When I was a very new lawyer, an older lawyer in the firm where I worked said something I’ve never forgotten: There’s only one legal question, and that question is, “What do we do?”
That axiom also describes our social and political world. What should we do in the face of mounting evidence that the racism we thought had diminished had merely gone underground?
What should we do about a president whose rhetoric and policies are calculated to feed the bigotries and resentments of those who elected him and further divide an already polarized country?
What do we do in the face of evidence—from Charlottesville to the NFL—that the outcome of the last election has encouraged and empowered the worst elements of the American alt-right—the Klan, the Nazis, the white supremacists and others who spent the preceding eight years seething over the fact that America had a black president?
And what do we do when we see that our federal government is so in thrall to partisanship and special interests that it is simply unable to address the pressing issues we face?
If we are honest, if we look at our recent and not-so-recent history, we’ll see that our democratic institutions have been malfunctioning, and our democratic norms eroding, for a long time. Tensions and social cleavages that had been building for decades came to a head in 2016, but they’d been simmering, fed by the Great Recession, the election of an African-American president, the accelerating pace of social and technological change, and the widening gap between the rich and the rest.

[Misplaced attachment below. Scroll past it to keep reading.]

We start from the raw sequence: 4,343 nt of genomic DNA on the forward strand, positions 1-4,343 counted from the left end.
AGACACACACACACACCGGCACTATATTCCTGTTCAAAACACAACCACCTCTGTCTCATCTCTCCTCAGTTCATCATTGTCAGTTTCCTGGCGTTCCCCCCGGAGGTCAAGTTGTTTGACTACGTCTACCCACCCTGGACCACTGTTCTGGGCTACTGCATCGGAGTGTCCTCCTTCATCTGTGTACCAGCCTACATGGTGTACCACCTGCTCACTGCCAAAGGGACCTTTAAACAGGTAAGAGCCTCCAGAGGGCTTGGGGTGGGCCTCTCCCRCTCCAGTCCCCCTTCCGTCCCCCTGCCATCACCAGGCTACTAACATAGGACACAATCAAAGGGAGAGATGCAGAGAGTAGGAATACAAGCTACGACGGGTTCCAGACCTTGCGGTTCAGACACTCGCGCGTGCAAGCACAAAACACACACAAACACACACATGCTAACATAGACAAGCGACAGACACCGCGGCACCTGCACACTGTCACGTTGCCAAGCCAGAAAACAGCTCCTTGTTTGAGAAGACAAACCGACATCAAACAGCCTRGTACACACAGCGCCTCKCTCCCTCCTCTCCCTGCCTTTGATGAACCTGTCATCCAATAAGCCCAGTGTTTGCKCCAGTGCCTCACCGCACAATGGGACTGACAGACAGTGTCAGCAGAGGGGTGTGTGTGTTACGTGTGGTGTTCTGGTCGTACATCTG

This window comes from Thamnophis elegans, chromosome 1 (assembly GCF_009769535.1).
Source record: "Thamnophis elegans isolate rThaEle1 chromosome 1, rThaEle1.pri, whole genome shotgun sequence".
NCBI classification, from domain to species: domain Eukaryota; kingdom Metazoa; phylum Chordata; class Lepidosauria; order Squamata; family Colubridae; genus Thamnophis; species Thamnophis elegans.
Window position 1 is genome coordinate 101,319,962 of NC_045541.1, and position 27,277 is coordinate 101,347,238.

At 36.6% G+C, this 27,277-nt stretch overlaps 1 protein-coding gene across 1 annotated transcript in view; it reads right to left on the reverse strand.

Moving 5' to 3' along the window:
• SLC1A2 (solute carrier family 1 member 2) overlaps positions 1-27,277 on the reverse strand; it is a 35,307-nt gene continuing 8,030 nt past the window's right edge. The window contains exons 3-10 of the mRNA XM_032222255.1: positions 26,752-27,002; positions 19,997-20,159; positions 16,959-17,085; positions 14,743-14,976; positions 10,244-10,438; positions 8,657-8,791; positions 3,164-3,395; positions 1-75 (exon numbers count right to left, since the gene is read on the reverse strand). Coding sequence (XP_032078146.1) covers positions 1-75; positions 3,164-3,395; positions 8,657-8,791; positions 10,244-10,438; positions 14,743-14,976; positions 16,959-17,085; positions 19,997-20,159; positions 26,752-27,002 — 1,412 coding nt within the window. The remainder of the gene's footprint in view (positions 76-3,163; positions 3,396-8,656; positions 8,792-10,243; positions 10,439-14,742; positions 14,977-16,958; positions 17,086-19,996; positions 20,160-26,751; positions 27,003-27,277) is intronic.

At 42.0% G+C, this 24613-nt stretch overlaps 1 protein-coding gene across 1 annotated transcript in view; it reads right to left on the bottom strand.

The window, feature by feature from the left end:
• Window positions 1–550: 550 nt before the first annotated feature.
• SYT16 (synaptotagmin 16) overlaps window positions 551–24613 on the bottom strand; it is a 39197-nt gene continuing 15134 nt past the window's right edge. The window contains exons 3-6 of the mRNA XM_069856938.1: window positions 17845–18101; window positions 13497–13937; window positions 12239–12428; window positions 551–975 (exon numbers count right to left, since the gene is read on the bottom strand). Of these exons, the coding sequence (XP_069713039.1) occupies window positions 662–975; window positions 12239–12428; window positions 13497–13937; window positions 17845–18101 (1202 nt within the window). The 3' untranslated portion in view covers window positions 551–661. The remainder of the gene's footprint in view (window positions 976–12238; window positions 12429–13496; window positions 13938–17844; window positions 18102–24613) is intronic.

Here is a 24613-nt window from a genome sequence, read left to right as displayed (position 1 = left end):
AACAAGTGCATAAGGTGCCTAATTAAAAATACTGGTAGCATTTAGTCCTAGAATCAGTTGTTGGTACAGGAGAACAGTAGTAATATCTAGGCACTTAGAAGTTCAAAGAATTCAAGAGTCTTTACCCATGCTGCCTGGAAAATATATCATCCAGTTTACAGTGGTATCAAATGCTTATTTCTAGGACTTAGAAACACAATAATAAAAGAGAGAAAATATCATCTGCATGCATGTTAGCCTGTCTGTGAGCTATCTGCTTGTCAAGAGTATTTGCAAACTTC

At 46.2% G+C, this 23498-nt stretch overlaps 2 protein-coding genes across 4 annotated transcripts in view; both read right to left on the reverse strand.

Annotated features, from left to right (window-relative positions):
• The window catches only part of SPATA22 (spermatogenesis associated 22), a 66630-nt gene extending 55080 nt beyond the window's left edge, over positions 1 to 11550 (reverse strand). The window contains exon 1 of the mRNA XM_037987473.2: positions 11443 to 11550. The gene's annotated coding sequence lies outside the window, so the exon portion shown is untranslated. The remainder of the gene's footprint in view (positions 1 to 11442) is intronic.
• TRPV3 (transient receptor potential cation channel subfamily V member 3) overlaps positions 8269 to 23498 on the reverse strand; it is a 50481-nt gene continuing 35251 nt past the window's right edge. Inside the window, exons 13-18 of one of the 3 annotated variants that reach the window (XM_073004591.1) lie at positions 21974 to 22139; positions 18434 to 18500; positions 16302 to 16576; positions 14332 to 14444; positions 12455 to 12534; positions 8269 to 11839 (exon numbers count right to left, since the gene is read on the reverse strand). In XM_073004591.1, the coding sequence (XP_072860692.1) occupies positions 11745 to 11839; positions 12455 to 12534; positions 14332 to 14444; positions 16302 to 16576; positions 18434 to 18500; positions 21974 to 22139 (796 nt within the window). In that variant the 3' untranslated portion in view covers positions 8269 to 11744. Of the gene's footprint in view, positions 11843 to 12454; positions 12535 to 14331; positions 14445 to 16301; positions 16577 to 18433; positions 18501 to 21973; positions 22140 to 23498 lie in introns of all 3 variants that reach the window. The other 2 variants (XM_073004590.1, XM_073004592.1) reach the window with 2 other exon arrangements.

In the aftermath of November’s election, social scientists told us that most Trump voters were “economically distressed,” members of an American heartland who felt ignored and disparaged by so-called “coastal elites.” As data emerged, however, it turned out the average Trump voter was better off, economically, than the average Clinton voter. And although rural voters were more likely than urban ones to support Trump, that data also unambiguously showed that voters who displayed “racial resentment” were the voters most likely to support Trump.
Let me be clear: That doesn’t mean all Trump voters were racists—although a significant percentage of them clearly were. And it doesn’t mean racism is confined to those voters.
Refusing to admit how persistent and consequential racism is, refusing to recognize how many of our political and social attitudes are rooted in disdain for those who don’t look like us—those we label “other,” makes it difficult, if not impossible, to solve America’s multiple, serious problems.
We have millions of people in jobs that don’t pay enough to live, greater economic inequality than during the Gilded Age, struggling public schools, and decaying infrastructure. We are the only Western industrialized nation without universal access to health care. Add globalization, climate change, and a loss of trust in our social institutions, especially media and government.
Our national government isn’t working. Thanks to low levels of civic literacy, the inordinate influence of money in politics, out-of-control gerrymandering that has only one in 20 Americans living in competitive congressional districts, and other structural problems, America looks more like a plutocracy than a democracy.
If we are going to solve these problems, we simply cannot afford the polarization and tribalism that has re-emerged with such force. It isn’t just racism and anti-Semitism. It’s anti-immigrant, anti-Muslim, anti-“elitist,” anti-science, anti-intellectual. It’s anti-other. It’s “us” versus whomever we classify as “them.”
It’s past time to have “the talk.”•
Kennedy is a professor of law and public policy at the School of Public and Environmental Affairs at IUPUI. She can be reached at firstname.lastname@example.org.